Last edited by Shakalkis
Friday, July 24, 2020 | History

3 edition of Ultrasonic Destruction Of Surfactants (WERF Report) found in the catalog.

Ultrasonic Destruction Of Surfactants (WERF Report)

by L. K. Weavers

  • 185 Want to read
  • 1 Currently reading

Published by IWA Publishing (Intl Water Assoc) .
Written in English

    Subjects:
  • Water supply & treatment,
  • Earth Sciences - Hydrology,
  • Science,
  • Environmental aspects,
  • Industrial applications,
  • Purification,
  • Sewage,
  • Sonochemistry,
  • Surface active agents,
  • Science/Mathematics

  • Edition Notes

    ContributionsLinda K. Weavers (Editor)
    The Physical Object
    FormatPaperback
    Number of Pages60
    ID Numbers
    Open LibraryOL11904796M
    ISBN 10184339636X
    ISBN 109781843396369

    Ultrasonics - Ultrasonics - Medical applications: Although ultrasound competes with other forms of medical imaging, such as X-ray techniques and magnetic resonance imaging, it has certain desirable features—for example, Doppler motion study—that the other techniques cannot provide. In addition, among the various modern techniques for the imaging of internal organs, ultrasonic devices are. The kinetics and mechanism of the sonolytic degradation of methyl tert-butyl ether (MTBE) have been investigated at an ultrasonic frequency of kHz and power of W L The observed first-order degradation rate constant for the loss of MTBE increased from × s-1 to × s-1 as the concentration of MTBE decreased from to by:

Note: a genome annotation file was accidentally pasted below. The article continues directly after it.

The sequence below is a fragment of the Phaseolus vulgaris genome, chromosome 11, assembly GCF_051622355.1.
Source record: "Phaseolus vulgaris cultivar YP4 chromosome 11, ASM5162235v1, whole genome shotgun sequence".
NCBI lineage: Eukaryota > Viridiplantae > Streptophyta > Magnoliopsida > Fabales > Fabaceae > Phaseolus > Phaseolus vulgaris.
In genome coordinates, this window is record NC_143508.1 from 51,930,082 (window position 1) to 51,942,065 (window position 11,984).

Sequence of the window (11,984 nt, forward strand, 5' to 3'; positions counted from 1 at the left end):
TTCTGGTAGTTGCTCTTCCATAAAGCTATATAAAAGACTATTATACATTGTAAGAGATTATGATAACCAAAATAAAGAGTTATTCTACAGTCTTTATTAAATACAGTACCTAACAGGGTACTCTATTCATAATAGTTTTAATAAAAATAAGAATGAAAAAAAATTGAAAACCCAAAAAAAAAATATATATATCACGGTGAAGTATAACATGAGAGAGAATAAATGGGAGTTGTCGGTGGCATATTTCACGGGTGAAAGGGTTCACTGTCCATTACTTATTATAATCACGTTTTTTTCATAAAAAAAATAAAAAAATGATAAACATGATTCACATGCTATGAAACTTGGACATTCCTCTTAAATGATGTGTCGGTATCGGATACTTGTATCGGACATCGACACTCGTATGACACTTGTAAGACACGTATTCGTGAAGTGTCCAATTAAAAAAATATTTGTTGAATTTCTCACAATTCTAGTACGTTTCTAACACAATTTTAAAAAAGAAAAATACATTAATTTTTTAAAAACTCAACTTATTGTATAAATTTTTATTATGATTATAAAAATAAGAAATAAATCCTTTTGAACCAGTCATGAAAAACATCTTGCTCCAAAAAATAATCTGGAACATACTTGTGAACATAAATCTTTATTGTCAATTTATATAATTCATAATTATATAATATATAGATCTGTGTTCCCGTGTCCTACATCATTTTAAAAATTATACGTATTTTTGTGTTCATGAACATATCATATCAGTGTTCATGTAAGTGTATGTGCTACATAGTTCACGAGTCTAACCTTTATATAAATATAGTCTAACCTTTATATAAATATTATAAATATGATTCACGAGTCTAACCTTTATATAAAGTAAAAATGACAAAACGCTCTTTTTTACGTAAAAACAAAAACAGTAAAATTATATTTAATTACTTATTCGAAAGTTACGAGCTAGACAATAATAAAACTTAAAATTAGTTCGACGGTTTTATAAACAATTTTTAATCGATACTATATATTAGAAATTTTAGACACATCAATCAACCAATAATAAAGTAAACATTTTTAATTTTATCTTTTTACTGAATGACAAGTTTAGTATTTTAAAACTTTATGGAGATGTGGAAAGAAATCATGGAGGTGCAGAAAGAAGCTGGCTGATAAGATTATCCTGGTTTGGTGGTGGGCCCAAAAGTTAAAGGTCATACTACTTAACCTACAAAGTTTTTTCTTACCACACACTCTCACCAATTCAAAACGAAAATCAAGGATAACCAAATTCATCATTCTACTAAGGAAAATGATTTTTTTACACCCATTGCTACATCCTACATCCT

46 Physical Pharmacy 47 ( J mol –1 K), T is temperature in kelvins, c is the concentration in mol m–3 and x has a value of 1 for ionic surfactants in dilute solution. The area A occupied by a surfactant molecule at the solution–air interface can be calculated from A = 1/N A 23Γ 2 where N A is the Avogadro number ( × 10 moleculesFile Size: KB. surfactants). Tween 60 and Sodium Caseinate were selected as the O/W surfactants, monoolein and lecithin as the W/O surfactants. These mixed emulsifier systems were shown to induce long-term emulsion stability against coalescence, regardless of the surfactant type, via a synergistic “two-part”.

    High intensity ultrasonic vibrations were used for destabilizing the static foam structure. Ultrasonic horn as a source of ultrasonic vibration was used for the destruction of the foam. The effect of the ratio of the horn to the column diameter on the drainage and collapse rate of foam has been by: • Ultrasonic reactors alone may not be useful for reducing completely complex wastewaters of high surfactant load. • Application of ultrasonic reactors in combination with other treatment processes including Ozone, UV irradiation, chlorination, Fenton, nanoparticles and H 2 O 2 could be used as a pre-treatment unit in a sequential chemical Cited by: 4.


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Ultrasonic Destruction Of Surfactants (WERF Report) by L. K. Weavers Download PDF EPUB FB2

In addition, the effects of physical properties of surfactants and the effect of ultrasonic frequency were investigated to gain an understanding of the factors affecting degradation. Successful partial or total destruction of surfactants resulting in the release of metals bound to surfactants may result in a significant cost savings of treatment : Paperback.

In addition, the effects of physical properties of surfactants and the effect of ultrasonic frequency were investigated to gain an understanding of the factors affecting degradation.